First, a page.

The U.S. figure skating team poses with a photo of Tatyana McFadden's new carbon racing frame at an airport.
Tatyana McFadden was getting anxious. Her racing chair was broken and a replacement was stuck in Japan for six months because of pandemic restrictions on international shipping.
Finally, her chair arrived via FigEx.
That’s U.S. Figure Skating Express.
The American team flew home from the World Team Trophy in Japan last week with silver medals and a cardboard box containing McFadden’s new carbon racing frame.
“We all felt like we were a part of bringing some precious cargo home,” said team captain Jason Brown.
They posed for a photo with the box at Tokyo’s Narita Airport, beaming behind their masks.
“I was like, ‘Please get a picture of everybody,’” said McFadden, “because I’m so grateful for them, that they took this in and they’re going to be bringing it back to the U.S. - because I’m out of options and I need this wheelchair.”
McFadden posted the photo on Instagram, writing, “When we say we are one team we are really one team.” She thanked the U.S. Figure Skating team and each of the athletes, adding, “International shipping has been tough during this time but you all made it happen.”
Brown said when their flight arrived in San Francisco and they went to baggage claim, “The thing we all were waiting for was this box. ‘OK, is it going to come out?’”
It did, and then team leader Lorin Ferrell made sure it was shipped to McFadden in Florida, where she is training for the Paralympic Games Tokyo 2020, which begin in August.
It was a belated birthday present for McFadden, who turned 32 on April 21.
The winner of 17 Paralympic medals – seven of them gold – averages about 115 miles a week in training, or as her mother, Deborah said, “The distance she runs is equivalent to running back and forth across the United States twice at least in a year. And that’s just the training; that doesn’t count her competitions.”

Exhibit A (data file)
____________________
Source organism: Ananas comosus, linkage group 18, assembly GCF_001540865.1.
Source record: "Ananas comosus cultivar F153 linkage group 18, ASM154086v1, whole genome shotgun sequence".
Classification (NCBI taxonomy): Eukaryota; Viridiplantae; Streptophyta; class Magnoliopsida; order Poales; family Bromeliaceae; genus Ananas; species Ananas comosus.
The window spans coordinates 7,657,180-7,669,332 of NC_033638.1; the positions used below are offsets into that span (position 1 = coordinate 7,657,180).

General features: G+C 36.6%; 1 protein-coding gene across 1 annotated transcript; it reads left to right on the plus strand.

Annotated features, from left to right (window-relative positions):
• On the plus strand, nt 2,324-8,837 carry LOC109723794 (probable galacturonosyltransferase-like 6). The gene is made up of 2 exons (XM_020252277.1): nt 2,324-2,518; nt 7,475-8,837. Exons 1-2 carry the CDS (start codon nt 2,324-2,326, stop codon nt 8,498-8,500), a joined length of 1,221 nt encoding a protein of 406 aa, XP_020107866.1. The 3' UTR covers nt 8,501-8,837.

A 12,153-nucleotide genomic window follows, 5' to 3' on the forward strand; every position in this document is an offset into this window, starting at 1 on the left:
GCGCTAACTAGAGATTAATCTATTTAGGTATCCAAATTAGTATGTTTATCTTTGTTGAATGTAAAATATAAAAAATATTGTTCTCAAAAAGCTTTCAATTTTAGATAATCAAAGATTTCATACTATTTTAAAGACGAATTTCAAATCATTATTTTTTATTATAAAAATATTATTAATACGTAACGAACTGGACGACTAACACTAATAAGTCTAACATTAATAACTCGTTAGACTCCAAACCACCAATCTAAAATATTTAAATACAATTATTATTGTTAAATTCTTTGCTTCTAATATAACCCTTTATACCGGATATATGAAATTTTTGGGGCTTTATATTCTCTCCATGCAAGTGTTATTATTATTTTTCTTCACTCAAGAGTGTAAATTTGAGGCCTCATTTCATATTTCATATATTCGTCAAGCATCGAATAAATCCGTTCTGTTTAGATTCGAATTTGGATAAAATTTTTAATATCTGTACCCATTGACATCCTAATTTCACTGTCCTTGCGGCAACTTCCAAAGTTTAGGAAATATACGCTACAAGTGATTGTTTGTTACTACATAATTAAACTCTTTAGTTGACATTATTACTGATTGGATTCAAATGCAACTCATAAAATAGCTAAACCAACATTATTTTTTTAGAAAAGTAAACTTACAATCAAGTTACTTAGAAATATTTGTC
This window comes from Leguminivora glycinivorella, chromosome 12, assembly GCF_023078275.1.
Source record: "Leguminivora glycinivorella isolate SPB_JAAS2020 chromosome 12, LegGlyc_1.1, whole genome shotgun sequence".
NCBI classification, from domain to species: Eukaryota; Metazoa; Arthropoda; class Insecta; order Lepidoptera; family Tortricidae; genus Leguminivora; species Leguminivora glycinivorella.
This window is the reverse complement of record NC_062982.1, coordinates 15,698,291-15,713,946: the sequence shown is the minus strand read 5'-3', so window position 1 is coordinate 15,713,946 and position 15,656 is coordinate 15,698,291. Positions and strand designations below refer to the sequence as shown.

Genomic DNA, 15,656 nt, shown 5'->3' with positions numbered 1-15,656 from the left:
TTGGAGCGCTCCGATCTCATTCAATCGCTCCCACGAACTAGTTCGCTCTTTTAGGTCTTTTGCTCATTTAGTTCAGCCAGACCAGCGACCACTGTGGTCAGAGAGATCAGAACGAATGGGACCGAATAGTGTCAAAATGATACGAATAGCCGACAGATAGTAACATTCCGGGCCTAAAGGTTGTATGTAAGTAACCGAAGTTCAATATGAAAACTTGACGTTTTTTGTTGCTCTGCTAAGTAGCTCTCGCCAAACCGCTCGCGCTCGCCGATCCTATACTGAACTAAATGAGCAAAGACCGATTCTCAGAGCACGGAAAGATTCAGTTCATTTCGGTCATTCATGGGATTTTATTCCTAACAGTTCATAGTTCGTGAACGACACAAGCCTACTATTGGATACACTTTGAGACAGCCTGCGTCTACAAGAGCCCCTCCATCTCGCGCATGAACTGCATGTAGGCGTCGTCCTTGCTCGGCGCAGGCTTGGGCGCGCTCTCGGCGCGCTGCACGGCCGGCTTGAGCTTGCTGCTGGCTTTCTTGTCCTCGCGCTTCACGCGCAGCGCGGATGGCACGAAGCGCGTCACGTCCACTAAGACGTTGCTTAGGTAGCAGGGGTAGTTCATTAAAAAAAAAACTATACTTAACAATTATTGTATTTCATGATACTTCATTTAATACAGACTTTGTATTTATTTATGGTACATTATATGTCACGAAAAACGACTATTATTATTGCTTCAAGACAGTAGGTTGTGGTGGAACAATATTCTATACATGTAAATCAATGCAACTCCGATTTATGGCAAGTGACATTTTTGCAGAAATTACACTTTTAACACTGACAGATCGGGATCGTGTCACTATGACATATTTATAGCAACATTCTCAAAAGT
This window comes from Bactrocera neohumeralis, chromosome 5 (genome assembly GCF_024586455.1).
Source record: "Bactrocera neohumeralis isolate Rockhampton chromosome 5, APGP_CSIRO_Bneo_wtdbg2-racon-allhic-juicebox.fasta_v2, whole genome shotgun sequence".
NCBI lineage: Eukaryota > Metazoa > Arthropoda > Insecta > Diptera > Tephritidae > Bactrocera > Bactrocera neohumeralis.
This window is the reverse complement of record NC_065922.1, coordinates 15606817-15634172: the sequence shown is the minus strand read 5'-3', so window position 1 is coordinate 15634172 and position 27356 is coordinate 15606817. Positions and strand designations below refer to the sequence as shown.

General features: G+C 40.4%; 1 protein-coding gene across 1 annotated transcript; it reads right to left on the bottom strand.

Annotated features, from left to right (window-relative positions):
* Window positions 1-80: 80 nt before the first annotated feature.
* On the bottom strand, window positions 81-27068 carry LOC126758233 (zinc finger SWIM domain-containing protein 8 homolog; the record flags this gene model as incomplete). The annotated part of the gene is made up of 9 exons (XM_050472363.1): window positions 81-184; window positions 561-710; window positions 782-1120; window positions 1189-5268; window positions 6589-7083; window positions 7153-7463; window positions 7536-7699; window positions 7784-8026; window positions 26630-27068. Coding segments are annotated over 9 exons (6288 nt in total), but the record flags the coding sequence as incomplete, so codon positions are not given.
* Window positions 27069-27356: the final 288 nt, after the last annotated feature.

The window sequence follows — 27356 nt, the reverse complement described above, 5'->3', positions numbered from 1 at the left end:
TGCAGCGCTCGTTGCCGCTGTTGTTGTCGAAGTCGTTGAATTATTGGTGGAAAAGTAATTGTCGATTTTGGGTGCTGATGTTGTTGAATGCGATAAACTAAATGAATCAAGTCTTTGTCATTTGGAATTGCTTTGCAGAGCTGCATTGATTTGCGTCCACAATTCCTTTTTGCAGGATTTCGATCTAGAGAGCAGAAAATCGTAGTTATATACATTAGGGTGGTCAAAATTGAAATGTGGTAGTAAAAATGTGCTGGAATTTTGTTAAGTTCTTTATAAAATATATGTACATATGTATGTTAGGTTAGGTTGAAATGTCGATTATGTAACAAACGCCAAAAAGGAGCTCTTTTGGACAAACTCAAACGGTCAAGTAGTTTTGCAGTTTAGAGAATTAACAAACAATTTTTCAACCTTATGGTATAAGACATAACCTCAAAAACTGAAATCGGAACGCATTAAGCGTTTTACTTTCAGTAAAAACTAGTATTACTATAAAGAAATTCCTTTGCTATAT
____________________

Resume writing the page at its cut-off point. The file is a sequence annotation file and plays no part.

The wear and tear puts a lot of stress on the frame and weakens it in the middle. “So that’s why you really should get a new frame within eight months to a year,” McFadden said. “I’ve been long overdue. You want to have the perfect chair going into the Games.”
McFadden, who runs distances on the track from 100 meters to 5,000 meters in the T54 category and also competes in marathons on the road, expected to pick up a new chair in February 2020 after competing in one of the marathon majors in Japan. Then covid hit and the race was cancelled.
As the calendar turned from 2020 to 2021, McFadden had to do some emergency repair with epoxy glue. She also was forced to switch to an aluminum frame, which is not as light as the carbon frame.
Deborah worked the phones, trying all the angles. Even though the whole package weighed only about 15 pounds, that was still more than the shipping restrictions allowed.
“I said to the wheelchair company, ‘Can you break it down into little teeny tiny parts?’” she said. “Which of course, they can’t.”
“There’s nobody to blame,” said her daughter, who won six medals in Rio, including four golds. “I’m running out of options. We’re four months away from the Games. We just went to Plan B.”
The U.S. figure skating team to the rescue.
McFadden reached out to Sherrice Fox, the director of U.S. Paralympic Track and Field, and said, “I need help. What can we do? Is there anybody that’s going over – like, anybody?”
The USA diving team was scheduled to compete in a world cup in Tokyo starting April 18, but that was postponed.
Another dead end.
Then Fox told McFadden that the U.S. figure skating team was not only heading to Japan, they were already on the plane.
However, with quarantines tight and sporting events held in a bubble, McFadden worried there might be problems.
U.S. Figure Skating enlisted the help of the Japanese figure skating association. After the box holding the frame was shipped from the manufacturer to Osaka, it was allowed to come into the athletes’ hotel. The team carried it to the airport and, and, as a bonus, Deborah said the $200 excess baggage fee was the lowest amount she’d ever paid getting the chair into the U.S.